February 20, 2013 | David F. Coppedge

Soil, Sustainability, and the Blue Revolution

Life-sustaining resources are right beneath our feet, says a Penn State hydrologist.

Henry Lin, professor of hydropedology and soil hydrology at Penn State, has some good news for environmentalists worried about the availability of water for a thirsty world.  In a Penn State press release, he said:

We look at nature and we see all the beauty and all the prosperity around us,” said Lin, “But most people don’t know or tend to forget that the key to sustainability is right underground.

He shared some amazing facts about soil ecology:

  • Soil “helps soak up and purify water by extracting excess nutrients, heavy metals and other impurities.”
  • “The ground can also act as a storage container for freshwater.”
  • “About 60 percent of the world’s annual precipitation ends up in this zone, Lin said.”
  • Lin added, “In fact, there is more water under the ground than there is in the so-called ‘blue waters,’ such as lakes and rivers.”

We tend to forget about soil.  It’s out of sight, out of mind.  That needs to change:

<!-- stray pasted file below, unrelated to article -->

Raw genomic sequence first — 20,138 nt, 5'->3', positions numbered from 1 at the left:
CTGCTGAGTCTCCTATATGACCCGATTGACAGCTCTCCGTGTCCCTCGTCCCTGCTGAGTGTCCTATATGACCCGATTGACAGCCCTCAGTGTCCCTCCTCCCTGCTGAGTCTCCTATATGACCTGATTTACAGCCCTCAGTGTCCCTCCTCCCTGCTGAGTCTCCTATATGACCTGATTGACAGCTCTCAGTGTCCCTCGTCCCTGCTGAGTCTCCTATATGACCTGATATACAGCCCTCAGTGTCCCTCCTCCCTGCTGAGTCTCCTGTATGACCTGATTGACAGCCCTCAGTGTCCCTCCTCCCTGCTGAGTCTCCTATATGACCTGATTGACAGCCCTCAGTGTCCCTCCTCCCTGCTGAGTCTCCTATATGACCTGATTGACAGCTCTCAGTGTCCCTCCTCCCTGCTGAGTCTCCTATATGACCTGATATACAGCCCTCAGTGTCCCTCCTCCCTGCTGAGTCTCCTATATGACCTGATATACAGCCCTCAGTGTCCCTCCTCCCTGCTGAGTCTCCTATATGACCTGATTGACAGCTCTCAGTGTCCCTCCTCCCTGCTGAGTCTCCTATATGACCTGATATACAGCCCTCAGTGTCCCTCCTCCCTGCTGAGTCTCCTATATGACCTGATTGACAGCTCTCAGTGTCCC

Without water there is no life,” Lin said. “Without groundwater, there is no clean water.

Lin looks forward to a “Blue Revolution” where farmers will prevent flooding, building designers will minimize runoff and keep groundwaters replenished, and city planners will minimize groundwater contamination.  Such a revolution “may lead to efforts to water security with clean, safe water supply around the globe.”

Speaking of soil, PhysOrg discussed how natural soil antibiotics can offer an alternative to farm chemicals.  “All you have to do is make your microbial community happy,” one researcher said, and they can help feed the world.   And speaking of clean water, for the rainfall-poor areas, researchers at Eindhoven University of Technology, “inspired by nature,” have devised a coating for cotton that can hold 340% its weight in pure, fresh water by absorbing it from desert air.  They got the idea from desert beetles and spiders that collect their water from fog.

Did you know that soil is a giant sponge that holds 60% of the worlds rainfall and cleanses it?  What a wonder simple soil is – a complex ecosystem involving decaying plant material, numerous animals and countless microbes.  It’s a marvelously designed system that human beings can protect and preserve or erode away.  The choice is ours.

Many third-world countries are desperate for clean water.  Some common-sense planning can enhance the gift of soil, a gift that will give back an overflowing abundance of life.  New biomimetic technologies can pull clean, pure drinking water right out of the air.  This is the kind of thing science should focus on, not speculative tales about the unobservable past.  Let’s help real people in the here and now.


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